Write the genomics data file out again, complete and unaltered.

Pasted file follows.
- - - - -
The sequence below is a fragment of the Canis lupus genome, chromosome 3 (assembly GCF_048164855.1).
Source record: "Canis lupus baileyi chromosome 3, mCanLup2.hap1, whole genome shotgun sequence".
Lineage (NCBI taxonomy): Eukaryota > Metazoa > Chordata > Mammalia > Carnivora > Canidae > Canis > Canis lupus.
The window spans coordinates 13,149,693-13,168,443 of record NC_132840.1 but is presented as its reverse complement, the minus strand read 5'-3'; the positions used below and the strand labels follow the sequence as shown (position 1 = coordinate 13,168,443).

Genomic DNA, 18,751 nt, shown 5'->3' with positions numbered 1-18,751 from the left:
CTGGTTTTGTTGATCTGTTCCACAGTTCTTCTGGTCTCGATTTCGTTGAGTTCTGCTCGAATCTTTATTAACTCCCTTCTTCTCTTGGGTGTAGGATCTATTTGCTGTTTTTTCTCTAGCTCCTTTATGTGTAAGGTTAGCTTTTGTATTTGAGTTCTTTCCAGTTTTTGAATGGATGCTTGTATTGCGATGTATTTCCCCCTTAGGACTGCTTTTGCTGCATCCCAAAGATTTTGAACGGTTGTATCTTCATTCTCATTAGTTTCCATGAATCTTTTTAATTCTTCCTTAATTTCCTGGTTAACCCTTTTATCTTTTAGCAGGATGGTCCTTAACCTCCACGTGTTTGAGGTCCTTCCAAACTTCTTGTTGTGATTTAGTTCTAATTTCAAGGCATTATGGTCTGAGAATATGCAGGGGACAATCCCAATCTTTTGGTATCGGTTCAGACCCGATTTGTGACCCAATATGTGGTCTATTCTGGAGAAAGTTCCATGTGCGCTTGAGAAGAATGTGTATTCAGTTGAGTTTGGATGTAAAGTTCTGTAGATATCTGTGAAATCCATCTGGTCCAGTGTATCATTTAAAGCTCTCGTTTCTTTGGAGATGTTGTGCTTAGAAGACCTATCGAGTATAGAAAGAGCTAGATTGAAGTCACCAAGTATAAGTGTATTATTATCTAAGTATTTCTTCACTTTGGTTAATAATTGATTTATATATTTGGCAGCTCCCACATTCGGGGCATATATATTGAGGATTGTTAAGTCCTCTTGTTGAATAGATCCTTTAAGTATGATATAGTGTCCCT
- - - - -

The sequence below is a fragment of the Canis lupus genome, chromosome 3 (assembly GCF_048164855.1).
Source record: "Canis lupus baileyi chromosome 3, mCanLup2.hap1, whole genome shotgun sequence".
Lineage (NCBI taxonomy): Eukaryota > Metazoa > Chordata > Mammalia > Carnivora > Canidae > Canis > Canis lupus.
The window spans coordinates 13,149,693-13,168,443 of record NC_132840.1 but is presented as its reverse complement, the minus strand read 5'-3'; the positions used below and the strand labels follow the sequence as shown (position 1 = coordinate 13,168,443).

Genomic DNA, 18,751 nt, shown 5'->3' with positions numbered 1-18,751 from the left:
CTGGTTTTGTTGATCTGTTCCACAGTTCTTCTGGTCTCGATTTCGTTGAGTTCTGCTCGAATCTTTATTAACTCCCTTCTTCTCTTGGGTGTAGGATCTATTTGCTGTTTTTTCTCTAGCTCCTTTATGTGTAAGGTTAGCTTTTGTATTTGAGTTCTTTCCAGTTTTTGAATGGATGCTTGTATTGCGATGTATTTCCCCCTTAGGACTGCTTTTGCTGCATCCCAAAGATTTTGAACGGTTGTATCTTCATTCTCATTAGTTTCCATGAATCTTTTTAATTCTTCCTTAATTTCCTGGTTAACCCTTTTATCTTTTAGCAGGATGGTCCTTAACCTCCACGTGTTTGAGGTCCTTCCAAACTTCTTGTTGTGATTTAGTTCTAATTTCAAGGCATTATGGTCTGAGAATATGCAGGGGACAATCCCAATCTTTTGGTATCGGTTCAGACCCGATTTGTGACCCAATATGTGGTCTATTCTGGAGAAAGTTCCATGTGCGCTTGAGAAGAATGTGTATTCAGTTGAGTTTGGATGTAAAGTTCTGTAGATATCTGTGAAATCCATCTGGTCCAGTGTATCATTTAAAGCTCTCGTTTCTTTGGAGATGTTGTGCTTAGAAGACCTATCGAGTATAGAAAGAGCTAGATTGAAGTCACCAAGTATAAGTGTATTATTATCTAAGTATTTCTTCACTTTGGTTAATAATTGATTTATATATTTGGCAGCTCCCACATTCGGGGCATATATATTGAGGATTGTTAAGTCCTCTTGTTGAATAGATCCTTTAAGTATGATATAGTGTCCCT